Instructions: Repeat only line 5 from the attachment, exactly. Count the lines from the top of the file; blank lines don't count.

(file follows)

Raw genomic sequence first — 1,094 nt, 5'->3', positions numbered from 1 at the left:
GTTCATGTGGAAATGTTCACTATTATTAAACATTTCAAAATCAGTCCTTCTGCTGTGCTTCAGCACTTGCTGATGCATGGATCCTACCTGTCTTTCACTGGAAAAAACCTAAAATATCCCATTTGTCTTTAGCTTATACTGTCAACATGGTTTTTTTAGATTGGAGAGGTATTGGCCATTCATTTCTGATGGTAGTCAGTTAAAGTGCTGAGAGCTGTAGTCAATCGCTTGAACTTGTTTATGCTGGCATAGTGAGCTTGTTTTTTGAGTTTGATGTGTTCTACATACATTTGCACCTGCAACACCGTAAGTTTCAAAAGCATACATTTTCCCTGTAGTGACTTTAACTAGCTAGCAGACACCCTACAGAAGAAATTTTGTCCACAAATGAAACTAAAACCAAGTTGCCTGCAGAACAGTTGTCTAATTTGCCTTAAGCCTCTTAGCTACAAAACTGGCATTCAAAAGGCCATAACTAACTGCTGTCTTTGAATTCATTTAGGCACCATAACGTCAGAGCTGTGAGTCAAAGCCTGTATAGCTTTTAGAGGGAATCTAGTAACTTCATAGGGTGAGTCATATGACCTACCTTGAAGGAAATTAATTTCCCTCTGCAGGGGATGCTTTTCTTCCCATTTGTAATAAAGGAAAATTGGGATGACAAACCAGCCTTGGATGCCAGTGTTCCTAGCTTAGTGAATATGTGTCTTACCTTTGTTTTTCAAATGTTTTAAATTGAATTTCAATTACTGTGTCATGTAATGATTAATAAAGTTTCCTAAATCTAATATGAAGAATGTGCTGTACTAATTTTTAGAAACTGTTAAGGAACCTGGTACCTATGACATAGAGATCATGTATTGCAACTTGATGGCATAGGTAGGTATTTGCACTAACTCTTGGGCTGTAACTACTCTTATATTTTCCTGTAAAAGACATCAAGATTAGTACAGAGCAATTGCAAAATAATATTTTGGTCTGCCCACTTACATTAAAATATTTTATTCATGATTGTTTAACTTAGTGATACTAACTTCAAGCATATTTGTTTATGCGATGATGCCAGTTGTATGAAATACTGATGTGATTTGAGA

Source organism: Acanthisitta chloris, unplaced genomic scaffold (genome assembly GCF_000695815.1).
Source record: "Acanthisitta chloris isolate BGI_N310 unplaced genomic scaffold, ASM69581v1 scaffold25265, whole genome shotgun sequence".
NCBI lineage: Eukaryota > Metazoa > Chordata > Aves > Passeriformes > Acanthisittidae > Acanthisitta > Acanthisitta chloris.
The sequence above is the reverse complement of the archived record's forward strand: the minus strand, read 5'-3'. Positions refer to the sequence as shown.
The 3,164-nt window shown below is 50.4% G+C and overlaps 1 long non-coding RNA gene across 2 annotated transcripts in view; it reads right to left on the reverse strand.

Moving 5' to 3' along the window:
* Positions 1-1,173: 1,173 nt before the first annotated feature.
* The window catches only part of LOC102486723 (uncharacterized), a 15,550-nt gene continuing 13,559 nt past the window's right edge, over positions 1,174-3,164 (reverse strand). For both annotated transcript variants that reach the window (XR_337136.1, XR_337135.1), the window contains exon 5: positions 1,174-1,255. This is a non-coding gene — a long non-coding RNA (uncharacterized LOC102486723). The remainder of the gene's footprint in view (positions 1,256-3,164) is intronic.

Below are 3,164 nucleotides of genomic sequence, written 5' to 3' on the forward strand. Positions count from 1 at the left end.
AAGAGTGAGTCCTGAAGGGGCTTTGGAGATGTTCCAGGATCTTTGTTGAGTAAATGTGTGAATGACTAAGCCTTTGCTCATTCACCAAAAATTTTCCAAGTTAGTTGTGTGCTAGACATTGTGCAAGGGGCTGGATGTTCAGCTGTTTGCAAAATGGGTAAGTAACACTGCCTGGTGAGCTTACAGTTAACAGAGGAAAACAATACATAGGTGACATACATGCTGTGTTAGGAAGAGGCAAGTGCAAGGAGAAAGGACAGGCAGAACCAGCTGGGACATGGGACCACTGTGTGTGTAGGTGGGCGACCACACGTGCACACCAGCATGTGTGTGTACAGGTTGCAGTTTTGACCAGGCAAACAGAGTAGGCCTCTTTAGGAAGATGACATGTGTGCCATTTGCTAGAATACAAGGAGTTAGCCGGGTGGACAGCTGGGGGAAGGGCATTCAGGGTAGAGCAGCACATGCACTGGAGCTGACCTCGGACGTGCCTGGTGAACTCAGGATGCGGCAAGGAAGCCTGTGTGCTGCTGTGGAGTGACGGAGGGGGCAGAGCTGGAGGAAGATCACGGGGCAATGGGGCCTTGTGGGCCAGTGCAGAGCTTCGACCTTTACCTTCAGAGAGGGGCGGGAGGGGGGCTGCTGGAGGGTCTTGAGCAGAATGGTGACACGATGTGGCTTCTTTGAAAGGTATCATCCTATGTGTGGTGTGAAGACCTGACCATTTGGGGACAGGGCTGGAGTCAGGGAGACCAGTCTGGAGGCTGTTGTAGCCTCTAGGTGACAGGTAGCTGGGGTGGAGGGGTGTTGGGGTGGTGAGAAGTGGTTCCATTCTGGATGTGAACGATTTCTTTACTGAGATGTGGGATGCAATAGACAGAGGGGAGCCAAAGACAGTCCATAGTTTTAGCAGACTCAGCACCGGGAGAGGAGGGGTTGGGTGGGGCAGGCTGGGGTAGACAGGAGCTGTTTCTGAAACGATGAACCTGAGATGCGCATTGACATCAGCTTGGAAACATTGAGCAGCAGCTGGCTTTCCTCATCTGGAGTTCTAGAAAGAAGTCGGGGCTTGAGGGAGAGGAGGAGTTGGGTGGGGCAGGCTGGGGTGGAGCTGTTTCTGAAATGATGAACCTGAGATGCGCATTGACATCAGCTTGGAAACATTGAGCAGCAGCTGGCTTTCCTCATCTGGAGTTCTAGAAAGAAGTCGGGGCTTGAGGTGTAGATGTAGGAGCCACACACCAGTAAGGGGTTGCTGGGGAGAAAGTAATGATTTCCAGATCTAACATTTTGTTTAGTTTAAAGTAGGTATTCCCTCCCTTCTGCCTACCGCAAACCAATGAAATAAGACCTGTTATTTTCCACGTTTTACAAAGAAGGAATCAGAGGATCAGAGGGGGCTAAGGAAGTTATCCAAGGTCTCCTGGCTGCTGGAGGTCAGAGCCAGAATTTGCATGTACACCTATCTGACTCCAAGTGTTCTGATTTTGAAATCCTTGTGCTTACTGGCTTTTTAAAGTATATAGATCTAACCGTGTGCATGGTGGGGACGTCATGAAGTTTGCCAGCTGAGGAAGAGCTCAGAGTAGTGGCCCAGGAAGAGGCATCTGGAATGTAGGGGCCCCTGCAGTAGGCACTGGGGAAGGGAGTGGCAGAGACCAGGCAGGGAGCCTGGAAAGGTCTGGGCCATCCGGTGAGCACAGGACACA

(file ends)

NCBI lineage: Eukaryota > Metazoa > Chordata > Aves > Passeriformes > Acanthisittidae > Acanthisitta > Acanthisitta chloris.